If there is insufficient bone to anchor dental implants, what are the alternatives?
If all the back teeth are lost and dental implants cannot be placed, removable upper dentures may be the only alternative.

How do you determine whether a sinus surgical procedure is necessary?
The size, shape, and remaining bone of the maxillary sinuses influence whether you can have dental implants with or without a sinus surgical procedure.

How does surgery grow bone?
A small window is created in the sinus wall above where implants need to be placed. The sinus membrane is lifted and the space thus created filled with bone grafting and biologically active bone generating materials. The window is then closed and simply heals.

How is the surgery done?
The surgical procedures are performed from inside the mouth in the area just above the missing back teeth. They are generally carried out under local anesthesia (small shots, just like for a filling), sometimes with the addition of sedation or anti-anxiety medication.

How do bone grafts work?
Bone grafts act as scaffolds that the body replaces with its own bone. The most well researched bone substitute grafting material is currently bovine (cow) bone. All grafting materials are approved by the Food and Drug Administration. They are specially treated to render them completely sterile, non-contagious, and free of rejection factors.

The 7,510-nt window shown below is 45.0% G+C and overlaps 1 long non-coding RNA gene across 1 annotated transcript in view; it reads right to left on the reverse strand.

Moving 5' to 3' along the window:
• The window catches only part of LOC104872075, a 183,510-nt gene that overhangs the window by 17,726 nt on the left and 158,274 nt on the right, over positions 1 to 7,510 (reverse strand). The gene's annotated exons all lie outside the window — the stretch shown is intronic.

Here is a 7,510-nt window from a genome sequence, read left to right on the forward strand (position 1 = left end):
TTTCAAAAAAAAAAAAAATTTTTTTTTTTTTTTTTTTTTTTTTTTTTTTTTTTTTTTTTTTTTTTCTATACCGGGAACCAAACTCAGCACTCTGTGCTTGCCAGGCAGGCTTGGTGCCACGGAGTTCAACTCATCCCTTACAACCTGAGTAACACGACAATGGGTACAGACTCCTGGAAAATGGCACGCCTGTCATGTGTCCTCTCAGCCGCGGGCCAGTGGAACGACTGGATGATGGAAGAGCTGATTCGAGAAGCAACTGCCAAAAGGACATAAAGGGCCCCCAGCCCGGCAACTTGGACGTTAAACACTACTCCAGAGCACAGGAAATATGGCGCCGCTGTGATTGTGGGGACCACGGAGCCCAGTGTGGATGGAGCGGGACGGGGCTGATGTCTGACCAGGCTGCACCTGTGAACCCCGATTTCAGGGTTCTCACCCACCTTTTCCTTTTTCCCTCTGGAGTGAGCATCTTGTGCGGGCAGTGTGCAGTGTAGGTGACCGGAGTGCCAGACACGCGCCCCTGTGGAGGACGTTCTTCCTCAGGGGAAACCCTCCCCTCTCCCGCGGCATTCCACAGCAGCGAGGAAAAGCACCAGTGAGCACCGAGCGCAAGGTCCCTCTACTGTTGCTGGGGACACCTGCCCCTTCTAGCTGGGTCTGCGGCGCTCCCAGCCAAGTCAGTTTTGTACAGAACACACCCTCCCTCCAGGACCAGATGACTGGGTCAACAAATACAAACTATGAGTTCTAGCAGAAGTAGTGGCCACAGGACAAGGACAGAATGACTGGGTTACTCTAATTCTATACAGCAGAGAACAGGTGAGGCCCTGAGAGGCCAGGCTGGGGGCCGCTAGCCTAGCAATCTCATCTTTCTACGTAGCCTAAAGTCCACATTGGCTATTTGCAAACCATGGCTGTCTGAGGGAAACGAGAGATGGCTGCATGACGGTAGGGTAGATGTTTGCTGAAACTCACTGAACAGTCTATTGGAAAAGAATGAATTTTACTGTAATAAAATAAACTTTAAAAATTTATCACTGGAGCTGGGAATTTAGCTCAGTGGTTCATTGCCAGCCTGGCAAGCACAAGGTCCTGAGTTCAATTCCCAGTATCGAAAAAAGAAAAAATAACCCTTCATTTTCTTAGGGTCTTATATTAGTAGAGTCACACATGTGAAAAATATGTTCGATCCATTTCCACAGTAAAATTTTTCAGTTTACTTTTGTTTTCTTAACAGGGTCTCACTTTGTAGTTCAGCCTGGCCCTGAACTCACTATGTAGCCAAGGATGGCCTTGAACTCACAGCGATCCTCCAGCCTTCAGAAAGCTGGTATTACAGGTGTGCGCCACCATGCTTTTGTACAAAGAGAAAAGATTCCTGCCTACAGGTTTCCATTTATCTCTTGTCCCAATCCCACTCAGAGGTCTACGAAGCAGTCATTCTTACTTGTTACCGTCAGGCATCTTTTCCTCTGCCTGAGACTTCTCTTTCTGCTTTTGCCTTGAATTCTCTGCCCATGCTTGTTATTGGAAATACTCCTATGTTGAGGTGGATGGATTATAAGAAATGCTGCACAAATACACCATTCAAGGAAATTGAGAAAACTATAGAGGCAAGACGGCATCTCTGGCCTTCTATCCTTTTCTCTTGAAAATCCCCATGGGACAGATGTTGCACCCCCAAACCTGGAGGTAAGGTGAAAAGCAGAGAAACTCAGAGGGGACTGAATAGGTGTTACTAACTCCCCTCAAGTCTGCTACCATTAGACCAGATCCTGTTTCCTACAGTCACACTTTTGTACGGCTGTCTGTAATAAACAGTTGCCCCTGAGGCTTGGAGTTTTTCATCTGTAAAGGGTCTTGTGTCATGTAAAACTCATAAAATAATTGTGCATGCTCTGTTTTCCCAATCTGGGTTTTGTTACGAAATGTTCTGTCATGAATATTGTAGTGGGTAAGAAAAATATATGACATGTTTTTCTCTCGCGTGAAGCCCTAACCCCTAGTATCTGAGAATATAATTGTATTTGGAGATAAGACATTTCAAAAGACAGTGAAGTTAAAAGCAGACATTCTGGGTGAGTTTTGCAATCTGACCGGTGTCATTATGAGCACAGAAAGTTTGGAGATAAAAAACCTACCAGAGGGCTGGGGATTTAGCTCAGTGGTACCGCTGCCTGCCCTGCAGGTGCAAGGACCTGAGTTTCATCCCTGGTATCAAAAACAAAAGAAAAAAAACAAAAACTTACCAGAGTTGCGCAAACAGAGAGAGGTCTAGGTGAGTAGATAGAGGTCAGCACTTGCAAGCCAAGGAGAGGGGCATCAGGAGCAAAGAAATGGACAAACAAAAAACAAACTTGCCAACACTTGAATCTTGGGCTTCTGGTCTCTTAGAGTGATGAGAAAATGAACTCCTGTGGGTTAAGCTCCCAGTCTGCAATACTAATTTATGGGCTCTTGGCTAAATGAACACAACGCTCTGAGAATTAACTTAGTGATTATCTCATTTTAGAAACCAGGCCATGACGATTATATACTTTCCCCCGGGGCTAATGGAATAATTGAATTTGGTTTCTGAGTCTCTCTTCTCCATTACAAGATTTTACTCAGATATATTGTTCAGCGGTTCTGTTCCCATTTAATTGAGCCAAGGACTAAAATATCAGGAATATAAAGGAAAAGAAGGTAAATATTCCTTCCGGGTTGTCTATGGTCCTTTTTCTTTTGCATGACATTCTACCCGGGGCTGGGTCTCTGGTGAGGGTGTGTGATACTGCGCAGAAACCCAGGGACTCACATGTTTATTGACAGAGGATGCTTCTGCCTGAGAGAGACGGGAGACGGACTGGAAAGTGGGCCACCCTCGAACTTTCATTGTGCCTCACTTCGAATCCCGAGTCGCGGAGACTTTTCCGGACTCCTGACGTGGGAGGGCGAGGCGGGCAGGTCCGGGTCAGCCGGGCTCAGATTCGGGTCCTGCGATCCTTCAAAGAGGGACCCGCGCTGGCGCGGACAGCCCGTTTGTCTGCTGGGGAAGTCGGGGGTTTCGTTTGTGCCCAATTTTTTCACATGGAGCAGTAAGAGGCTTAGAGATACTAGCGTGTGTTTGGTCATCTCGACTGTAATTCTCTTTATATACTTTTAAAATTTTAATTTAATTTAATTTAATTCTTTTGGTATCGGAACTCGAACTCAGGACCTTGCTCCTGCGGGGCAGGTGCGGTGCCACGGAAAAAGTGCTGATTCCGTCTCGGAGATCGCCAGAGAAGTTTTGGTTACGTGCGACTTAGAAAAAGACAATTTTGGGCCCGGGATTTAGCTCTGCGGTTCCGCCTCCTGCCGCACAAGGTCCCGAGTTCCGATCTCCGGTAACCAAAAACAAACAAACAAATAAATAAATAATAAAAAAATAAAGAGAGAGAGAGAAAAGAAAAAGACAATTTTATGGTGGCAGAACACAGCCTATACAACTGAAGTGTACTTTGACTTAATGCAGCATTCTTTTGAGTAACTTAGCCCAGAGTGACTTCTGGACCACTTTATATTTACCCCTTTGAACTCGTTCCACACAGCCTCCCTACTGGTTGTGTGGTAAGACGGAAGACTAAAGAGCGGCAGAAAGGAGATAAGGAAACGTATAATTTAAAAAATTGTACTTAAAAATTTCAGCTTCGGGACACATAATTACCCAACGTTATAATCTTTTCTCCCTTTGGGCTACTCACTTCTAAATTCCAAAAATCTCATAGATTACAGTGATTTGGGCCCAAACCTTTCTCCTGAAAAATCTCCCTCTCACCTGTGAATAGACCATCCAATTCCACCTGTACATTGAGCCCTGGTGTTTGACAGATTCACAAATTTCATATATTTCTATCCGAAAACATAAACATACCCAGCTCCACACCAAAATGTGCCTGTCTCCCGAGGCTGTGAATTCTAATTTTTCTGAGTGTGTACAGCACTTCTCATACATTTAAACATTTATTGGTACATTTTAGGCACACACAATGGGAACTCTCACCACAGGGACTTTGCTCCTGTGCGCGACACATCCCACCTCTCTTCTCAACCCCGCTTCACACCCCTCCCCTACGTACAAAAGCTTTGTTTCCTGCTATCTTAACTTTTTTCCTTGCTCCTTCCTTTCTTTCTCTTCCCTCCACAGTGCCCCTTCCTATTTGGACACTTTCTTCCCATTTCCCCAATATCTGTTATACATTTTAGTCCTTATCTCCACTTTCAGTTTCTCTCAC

What can I expect after surgery?
Moderate swelling and discomfort after surgery generally lasts for a few days to a week, about the same as having an upper impacted wisdom tooth removed. Supportive treatment usually includes a course of antibiotics to prevent infection and prescription strength medication of the aspirin or ibuprofen type. A decongestant may also be prescribed, if necessary. Healing is generally uneventful.

Who performs this surgery?
Maxillary sinus augmentations are usually carried out by oral surgeons, periodontists, or appropriately trained general dentists. Proper assessment of your situation and diagnosis are critical pre-requisites to the right procedure.

If you are missing upper back teeth, contact us today to schedule an appointment and discuss maxillary sinus augmentation. You can also learn more about this procedure by reading the Dear Doctor magazine article “Sinus Surgery: Creating Bone for Dental Implants out of Thin Air.”